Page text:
Corona Unplugs Plan to Break From Edison

Times Staff Writer

Beset by budget and other worries, the city of Corona has called off its divorce from Southern California Edison.

The Corona City Council announced late Wednesday that it’s dropping plans to form a full-fledged municipal utility, and will no longer attempt to seize Edison’s power lines and substations by eminent domain.

The council said it has asked its lawyers to begin talks with Edison to settle lawsuits the city and utility filed against each other.

A unit of Edison International, the Rosemead-based utility had promised a costly legal fight to block the seizure of its assets, and had bankrolled a signature-gathering campaign to put the issue to a public vote. The plan also had triggered sharp debate within the city.


Corona already has spent more than $1 million on utility consultants and attorneys developing the plan, and city officials said revenue cuts being considered by the state made the prospect of a costly fight with Edison untenable.

“When we began our electric municipalization project, we did so because it made sense for our city,” Corona Mayor Jeffrey Bennett said in a statement he read aloud during the council meeting.

Bennett said the five Corona council members unanimously agreed to abandon the project in light of several recent developments, including budget uncertainty, potential legislative constraints, delays caused by legal wrangling and a plan by Edison to lower rates 8% to 16% this year.

Corona’s municipalization plan had promised customer savings of at least 15%, but the cost of acquiring Edison’s power lines and transmission facilities for the city’s 130,000 residents was estimated at $200 million or more.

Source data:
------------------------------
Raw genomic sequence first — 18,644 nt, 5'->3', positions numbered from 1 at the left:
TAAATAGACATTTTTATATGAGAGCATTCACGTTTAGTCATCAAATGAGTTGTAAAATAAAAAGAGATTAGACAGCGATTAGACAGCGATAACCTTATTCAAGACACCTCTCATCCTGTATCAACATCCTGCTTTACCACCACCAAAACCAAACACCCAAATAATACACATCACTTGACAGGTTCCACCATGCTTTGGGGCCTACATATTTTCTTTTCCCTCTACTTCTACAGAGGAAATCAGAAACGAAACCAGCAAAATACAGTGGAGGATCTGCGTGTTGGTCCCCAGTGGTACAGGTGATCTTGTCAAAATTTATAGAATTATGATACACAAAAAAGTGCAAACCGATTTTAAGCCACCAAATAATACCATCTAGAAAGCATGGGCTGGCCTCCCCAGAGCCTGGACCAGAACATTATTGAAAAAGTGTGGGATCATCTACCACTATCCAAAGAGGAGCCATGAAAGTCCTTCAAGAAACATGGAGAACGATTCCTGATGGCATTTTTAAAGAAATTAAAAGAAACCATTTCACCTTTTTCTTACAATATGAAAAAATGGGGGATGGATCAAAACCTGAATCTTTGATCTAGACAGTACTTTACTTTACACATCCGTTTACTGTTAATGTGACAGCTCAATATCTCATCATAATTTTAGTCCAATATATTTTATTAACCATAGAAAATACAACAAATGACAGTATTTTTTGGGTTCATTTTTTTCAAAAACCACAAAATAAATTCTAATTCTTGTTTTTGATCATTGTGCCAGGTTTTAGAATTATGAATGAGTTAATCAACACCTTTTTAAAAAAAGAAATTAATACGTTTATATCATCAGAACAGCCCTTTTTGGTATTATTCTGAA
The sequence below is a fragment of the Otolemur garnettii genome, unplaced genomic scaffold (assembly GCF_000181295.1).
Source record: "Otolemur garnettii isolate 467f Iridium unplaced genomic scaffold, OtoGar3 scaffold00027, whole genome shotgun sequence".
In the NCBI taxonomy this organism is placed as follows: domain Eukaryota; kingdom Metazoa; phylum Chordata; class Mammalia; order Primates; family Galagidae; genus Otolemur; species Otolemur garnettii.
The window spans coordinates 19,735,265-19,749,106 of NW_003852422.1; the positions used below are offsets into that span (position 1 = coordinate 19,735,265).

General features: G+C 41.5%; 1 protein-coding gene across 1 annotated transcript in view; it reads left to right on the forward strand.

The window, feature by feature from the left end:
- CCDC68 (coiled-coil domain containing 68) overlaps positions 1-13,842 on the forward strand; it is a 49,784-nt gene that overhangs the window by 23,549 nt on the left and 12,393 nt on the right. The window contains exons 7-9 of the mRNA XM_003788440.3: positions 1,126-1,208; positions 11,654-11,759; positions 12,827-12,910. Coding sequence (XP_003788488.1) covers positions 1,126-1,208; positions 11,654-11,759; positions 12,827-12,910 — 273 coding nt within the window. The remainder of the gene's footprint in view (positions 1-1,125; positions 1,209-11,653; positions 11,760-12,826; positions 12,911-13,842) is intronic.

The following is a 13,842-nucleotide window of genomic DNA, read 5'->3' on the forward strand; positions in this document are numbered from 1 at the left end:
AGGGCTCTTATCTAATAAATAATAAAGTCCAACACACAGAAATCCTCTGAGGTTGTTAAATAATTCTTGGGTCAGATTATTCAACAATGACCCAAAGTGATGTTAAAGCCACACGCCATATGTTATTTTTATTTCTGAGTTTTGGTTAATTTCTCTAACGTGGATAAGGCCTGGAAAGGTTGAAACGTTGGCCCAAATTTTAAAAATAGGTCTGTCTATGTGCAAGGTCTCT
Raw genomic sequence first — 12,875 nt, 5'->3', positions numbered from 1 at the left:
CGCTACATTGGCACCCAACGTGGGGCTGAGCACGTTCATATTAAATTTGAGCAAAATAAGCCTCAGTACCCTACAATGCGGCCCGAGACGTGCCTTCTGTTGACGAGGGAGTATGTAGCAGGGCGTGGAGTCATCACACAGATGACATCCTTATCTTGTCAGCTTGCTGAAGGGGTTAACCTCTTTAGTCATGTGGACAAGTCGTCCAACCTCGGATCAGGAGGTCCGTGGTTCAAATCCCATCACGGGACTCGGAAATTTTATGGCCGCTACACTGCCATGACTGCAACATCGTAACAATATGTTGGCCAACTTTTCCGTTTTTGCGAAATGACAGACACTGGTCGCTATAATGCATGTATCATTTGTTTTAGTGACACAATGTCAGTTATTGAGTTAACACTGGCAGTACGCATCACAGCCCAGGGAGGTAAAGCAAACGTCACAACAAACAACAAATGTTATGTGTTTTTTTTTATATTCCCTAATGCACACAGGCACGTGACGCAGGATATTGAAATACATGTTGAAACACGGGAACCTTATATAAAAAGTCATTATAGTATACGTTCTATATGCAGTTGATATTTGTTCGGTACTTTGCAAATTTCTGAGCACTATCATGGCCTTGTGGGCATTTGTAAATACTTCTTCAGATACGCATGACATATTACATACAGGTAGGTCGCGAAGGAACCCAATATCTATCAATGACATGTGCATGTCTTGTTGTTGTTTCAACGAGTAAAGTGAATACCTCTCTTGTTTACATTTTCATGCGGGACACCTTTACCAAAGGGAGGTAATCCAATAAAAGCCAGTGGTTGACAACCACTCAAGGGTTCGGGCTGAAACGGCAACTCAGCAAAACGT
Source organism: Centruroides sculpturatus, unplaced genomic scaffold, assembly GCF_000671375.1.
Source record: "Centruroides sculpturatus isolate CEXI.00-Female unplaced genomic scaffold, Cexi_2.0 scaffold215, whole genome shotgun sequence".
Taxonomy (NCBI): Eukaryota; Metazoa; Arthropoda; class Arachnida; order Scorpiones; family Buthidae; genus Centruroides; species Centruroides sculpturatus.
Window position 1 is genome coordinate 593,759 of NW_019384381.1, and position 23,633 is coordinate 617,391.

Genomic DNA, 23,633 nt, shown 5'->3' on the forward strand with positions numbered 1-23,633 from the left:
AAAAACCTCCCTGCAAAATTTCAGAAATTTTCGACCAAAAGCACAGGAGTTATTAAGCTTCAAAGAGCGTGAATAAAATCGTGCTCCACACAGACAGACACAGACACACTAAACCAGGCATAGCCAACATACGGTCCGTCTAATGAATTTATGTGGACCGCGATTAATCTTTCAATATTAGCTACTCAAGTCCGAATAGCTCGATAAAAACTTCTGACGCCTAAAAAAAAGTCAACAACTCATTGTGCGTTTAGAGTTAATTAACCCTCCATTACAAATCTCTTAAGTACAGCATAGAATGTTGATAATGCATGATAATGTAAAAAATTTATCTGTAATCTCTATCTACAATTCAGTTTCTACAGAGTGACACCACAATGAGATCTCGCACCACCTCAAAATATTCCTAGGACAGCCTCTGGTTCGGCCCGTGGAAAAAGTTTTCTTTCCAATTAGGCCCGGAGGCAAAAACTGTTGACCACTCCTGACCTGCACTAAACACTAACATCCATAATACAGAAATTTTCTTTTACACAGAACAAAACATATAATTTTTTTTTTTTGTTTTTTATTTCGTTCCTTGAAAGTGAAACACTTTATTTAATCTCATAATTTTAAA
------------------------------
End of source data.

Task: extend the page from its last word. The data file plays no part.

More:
“We think they made the right decision for the city and for our customers, and we applaud them for that,” said Edison President Robert G. Foster.

“We have said over and over that our system is not for sale,” he added. “This is a very complex business, and a business where scale matters. To Balkanize the system is not a good idea.”

Corona’s dreams of a municipal utility sprang from the dark days of California’s energy crisis in 2000-01.

High rates imposed on Edison customers to pay for soaring electricity costs have been driving businesses out of town, the city said.


Corona formed its utility department in April 2001 and announced plans to build a 65-megawatt power plant, primarily to serve a cheese factory. Those plans shredded when the California Department of Water Resources, which was then buying power for the state’s investor-owned utilities, declined to participate.

Corona began providing electricity to business customers anyway, buying power under a bulk contract with PG&E; Corp.'s Pacific Gas & Electric and distributing it over Edison lines.

Although plans for a full-fledged municipal utility are on hold, Corona serves about 50 companies and will continue its role as an independent power provider, Assistant City Manager Beth Groves said. The city also intends to provide electricity service to new commercial development.

Groves said the City Council began to question the utility plan as it began budgeting for the new fiscal year that starts July 1. The city worried that the state budget crisis could lead to revenue cuts to local government.


In addition, two bills in the state Legislature could make formation of a municipal utility less financially attractive, Groves said.

Bennett said Corona still believes in the validity of its plan.

“The potential merits of the project are still intact,” he said. “However, in the normal review of the project, we have found that the climate we are operating in has changed.”

Attorney Kent A. Hansen, a Corona resident leading the fight against the proposed utility, said the City Council’s action “will save a lot of grief.”


“They should have thought about some of these things before they took the big plunge,” he said.